Paying tribute to iconic French designer Madeleine Vionnet—almost as famous for such phrases as "Death to copyists!" as she was for her exquisite innovations—the upcoming book and current exhibition in Paris tells a story of intense dedication and true mastery. The couturier, responsible for such fashion heirs as Valentino and Chanel herself, reshaped the fashion world, instilling new life into the garment industry with her bias cut, cowl neck, halter-top and handkerchief dress, creating original silhouettes and a progressive style for women of the early 20th century and inventing the still-modern concept of sensual French dressing.
Exploring Vionnet's legacy, the new biography features extensive imagery of the designer's elegant and meticulously-tailored creations, as well as text detailing her pioneering philosophies. A feminist before the term existed, Vionnet was known both for her liberal acts—such as offering her seamstress maternity leave or presenting models with bare legs—as well as for her outstanding work.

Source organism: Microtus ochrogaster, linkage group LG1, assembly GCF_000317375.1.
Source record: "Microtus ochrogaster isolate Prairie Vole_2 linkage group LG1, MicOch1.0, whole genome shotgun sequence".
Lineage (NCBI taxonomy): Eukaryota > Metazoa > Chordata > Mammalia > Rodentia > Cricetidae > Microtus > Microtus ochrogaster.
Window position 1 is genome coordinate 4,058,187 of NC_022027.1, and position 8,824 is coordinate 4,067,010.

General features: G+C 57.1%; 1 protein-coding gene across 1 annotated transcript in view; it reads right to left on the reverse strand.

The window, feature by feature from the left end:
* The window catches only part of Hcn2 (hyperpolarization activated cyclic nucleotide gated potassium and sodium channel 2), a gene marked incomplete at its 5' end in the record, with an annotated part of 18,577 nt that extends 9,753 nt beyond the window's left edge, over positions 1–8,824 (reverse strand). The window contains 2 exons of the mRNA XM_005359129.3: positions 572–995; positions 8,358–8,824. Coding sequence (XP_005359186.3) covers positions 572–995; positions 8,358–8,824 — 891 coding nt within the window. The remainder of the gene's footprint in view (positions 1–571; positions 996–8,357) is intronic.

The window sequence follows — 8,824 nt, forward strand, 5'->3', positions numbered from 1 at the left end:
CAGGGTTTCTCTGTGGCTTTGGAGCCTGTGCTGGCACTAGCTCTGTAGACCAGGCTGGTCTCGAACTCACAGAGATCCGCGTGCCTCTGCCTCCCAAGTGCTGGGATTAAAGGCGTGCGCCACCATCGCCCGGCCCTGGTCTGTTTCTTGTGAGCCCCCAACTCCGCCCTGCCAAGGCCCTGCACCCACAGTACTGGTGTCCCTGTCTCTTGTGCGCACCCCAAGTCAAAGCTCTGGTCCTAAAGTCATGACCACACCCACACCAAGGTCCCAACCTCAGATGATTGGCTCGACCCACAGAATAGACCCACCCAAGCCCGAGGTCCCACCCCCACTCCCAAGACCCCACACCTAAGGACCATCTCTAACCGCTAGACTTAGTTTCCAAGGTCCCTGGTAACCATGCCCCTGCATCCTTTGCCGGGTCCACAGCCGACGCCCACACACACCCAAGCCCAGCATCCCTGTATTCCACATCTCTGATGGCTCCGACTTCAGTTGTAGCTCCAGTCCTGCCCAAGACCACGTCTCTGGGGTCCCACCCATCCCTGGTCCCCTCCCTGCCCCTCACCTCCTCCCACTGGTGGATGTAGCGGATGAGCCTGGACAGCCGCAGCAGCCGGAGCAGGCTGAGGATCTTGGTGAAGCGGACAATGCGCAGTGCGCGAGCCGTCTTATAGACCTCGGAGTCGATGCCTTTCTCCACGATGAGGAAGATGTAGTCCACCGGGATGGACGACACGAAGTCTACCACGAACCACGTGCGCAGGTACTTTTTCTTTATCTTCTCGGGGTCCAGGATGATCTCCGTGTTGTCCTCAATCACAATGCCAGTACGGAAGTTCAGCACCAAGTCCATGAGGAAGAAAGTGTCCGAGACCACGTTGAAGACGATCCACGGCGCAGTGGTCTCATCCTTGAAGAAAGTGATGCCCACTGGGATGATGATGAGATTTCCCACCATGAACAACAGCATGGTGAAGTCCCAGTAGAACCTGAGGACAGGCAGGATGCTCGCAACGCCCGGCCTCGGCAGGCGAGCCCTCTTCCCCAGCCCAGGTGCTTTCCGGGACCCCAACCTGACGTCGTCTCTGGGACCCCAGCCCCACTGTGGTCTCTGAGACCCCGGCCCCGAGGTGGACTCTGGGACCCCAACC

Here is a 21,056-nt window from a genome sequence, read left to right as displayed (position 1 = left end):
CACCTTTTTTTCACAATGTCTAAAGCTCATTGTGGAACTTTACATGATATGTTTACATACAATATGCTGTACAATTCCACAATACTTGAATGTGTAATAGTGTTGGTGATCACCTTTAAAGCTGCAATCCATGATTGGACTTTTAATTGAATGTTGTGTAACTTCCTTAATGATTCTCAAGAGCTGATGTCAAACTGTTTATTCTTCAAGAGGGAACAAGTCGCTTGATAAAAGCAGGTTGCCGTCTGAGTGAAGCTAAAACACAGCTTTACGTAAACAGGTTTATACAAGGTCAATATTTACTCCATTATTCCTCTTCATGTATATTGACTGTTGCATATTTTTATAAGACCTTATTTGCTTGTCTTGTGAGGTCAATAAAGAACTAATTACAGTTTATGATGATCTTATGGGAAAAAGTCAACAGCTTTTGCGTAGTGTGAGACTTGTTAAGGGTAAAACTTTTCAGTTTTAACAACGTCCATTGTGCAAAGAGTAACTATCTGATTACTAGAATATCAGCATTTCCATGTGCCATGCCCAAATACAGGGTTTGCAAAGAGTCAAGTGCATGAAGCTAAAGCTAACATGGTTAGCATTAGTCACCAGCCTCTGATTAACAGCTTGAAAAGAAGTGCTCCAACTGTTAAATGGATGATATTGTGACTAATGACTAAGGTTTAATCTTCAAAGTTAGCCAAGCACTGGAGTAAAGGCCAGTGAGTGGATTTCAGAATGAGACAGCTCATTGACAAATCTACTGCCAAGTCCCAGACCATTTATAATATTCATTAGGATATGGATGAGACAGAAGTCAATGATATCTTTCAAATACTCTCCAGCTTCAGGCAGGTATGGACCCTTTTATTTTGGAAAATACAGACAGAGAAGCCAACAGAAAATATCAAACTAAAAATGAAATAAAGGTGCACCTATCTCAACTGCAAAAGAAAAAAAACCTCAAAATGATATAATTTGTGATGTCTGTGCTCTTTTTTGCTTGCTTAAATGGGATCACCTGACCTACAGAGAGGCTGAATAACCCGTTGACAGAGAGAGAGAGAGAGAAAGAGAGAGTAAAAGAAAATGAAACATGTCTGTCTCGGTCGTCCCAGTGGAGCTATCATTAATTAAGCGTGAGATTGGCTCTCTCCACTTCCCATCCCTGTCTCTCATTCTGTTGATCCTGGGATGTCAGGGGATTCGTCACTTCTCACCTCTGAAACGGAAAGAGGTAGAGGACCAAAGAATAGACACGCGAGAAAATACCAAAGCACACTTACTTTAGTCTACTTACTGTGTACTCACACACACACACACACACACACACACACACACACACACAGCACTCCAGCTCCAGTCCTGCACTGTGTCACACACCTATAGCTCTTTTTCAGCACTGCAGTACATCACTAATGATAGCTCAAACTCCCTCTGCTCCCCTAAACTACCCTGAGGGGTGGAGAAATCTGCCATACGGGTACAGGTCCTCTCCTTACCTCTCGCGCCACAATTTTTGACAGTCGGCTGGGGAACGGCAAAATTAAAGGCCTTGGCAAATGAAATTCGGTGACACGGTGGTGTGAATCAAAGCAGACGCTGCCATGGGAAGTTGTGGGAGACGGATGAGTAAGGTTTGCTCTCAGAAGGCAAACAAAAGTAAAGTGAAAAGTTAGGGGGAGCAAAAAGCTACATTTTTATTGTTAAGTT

In an imaginary interview, exhibition curator and book editor Pamela Golbin presents her well-studied subject in her own terms, examining the way the conceptual and highly technical designer, heavily influenced by artists of her day, was prolific—putting forth 600 designs a year, a considerable amount for today's standards.
Golbin explores Vionnet's use of the bias cut to provide movement and balance, while showing off a woman's true figure and natural curves. Equally following the parallel principles of form and function, she drew from classic art, Greek pottery, anatomy and architecture for inspiration.
Golbin's informative essays add context to the beautiful photos, made up of both archival and new images by Patrick Gries. The inclusion of author Andre Beuclerâs unpublished 1930 biography, shedding insight onto the Parisian fashion houseâs daily functions, makes the book a must-have.
Available 8 September 2009, preorder "Madeleine Vionnet" now from available from Amazon.)